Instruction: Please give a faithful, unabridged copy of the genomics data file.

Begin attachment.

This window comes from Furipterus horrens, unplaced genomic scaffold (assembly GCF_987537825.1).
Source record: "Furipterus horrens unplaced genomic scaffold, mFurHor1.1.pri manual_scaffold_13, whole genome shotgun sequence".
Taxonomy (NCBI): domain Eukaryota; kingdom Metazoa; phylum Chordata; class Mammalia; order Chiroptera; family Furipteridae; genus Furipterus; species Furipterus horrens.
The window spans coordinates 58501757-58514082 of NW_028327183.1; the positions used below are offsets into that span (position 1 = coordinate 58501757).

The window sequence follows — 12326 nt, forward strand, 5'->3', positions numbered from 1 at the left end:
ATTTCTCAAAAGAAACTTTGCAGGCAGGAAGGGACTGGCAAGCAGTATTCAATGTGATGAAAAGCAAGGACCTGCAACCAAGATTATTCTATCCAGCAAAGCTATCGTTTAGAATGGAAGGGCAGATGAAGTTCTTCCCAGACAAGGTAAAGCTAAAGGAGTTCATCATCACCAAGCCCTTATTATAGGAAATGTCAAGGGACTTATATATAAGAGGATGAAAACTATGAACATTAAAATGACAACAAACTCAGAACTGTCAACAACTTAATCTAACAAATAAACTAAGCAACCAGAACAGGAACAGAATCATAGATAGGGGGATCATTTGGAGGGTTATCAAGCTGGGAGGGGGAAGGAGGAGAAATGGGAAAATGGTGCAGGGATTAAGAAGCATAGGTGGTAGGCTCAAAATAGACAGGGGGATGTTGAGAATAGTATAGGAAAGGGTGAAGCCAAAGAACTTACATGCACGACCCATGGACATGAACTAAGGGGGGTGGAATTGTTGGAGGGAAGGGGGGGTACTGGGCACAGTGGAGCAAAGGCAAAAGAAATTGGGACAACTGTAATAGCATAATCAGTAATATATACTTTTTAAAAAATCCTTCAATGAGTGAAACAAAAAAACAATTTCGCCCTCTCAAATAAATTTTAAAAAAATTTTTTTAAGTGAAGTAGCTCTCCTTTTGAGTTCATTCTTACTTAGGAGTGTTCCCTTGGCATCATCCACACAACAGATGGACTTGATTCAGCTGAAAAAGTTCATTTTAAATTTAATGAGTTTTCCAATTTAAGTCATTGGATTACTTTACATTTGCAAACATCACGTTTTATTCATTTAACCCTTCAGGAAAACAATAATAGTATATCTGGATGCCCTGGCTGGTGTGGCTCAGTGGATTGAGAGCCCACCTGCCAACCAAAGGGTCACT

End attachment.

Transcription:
This window comes from Furipterus horrens, unplaced genomic scaffold (assembly GCF_987537825.1).
Source record: "Furipterus horrens unplaced genomic scaffold, mFurHor1.1.pri manual_scaffold_13, whole genome shotgun sequence".
Taxonomy (NCBI): domain Eukaryota; kingdom Metazoa; phylum Chordata; class Mammalia; order Chiroptera; family Furipteridae; genus Furipterus; species Furipterus horrens.
The window spans coordinates 58501757-58514082 of NW_028327183.1; the positions used below are offsets into that span (position 1 = coordinate 58501757).

The window sequence follows — 12326 nt, forward strand, 5'->3', positions numbered from 1 at the left end:
ATTTCTCAAAAGAAACTTTGCAGGCAGGAAGGGACTGGCAAGCAGTATTCAATGTGATGAAAAGCAAGGACCTGCAACCAAGATTATTCTATCCAGCAAAGCTATCGTTTAGAATGGAAGGGCAGATGAAGTTCTTCCCAGACAAGGTAAAGCTAAAGGAGTTCATCATCACCAAGCCCTTATTATAGGAAATGTCAAGGGACTTATATATAAGAGGATGAAAACTATGAACATTAAAATGACAACAAACTCAGAACTGTCAACAACTTAATCTAACAAATAAACTAAGCAACCAGAACAGGAACAGAATCATAGATAGGGGGATCATTTGGAGGGTTATCAAGCTGGGAGGGGGAAGGAGGAGAAATGGGAAAATGGTGCAGGGATTAAGAAGCATAGGTGGTAGGCTCAAAATAGACAGGGGGATGTTGAGAATAGTATAGGAAAGGGTGAAGCCAAAGAACTTACATGCACGACCCATGGACATGAACTAAGGGGGGTGGAATTGTTGGAGGGAAGGGGGGGTACTGGGCACAGTGGAGCAAAGGCAAAAGAAATTGGGACAACTGTAATAGCATAATCAGTAATATATACTTTTTAAAAAATCCTTCAATGAGTGAAACAAAAAAACAATTTCGCCCTCTCAAATAAATTTTAAAAAAATTTTTTTAAGTGAAGTAGCTCTCCTTTTGAGTTCATTCTTACTTAGGAGTGTTCCCTTGGCATCATCCACACAACAGATGGACTTGATTCAGCTGAAAAAGTTCATTTTAAATTTAATGAGTTTTCCAATTTAAGTCATTGGATTACTTTACATTTGCAAACATCACGTTTTATTCATTTAACCCTTCAGGAAAACAATAATAGTATATCTGGATGCCCTGGCTGGTGTGGCTCAGTGGATTGAGAGCCCACCTGCCAACCAAAGGGTCACT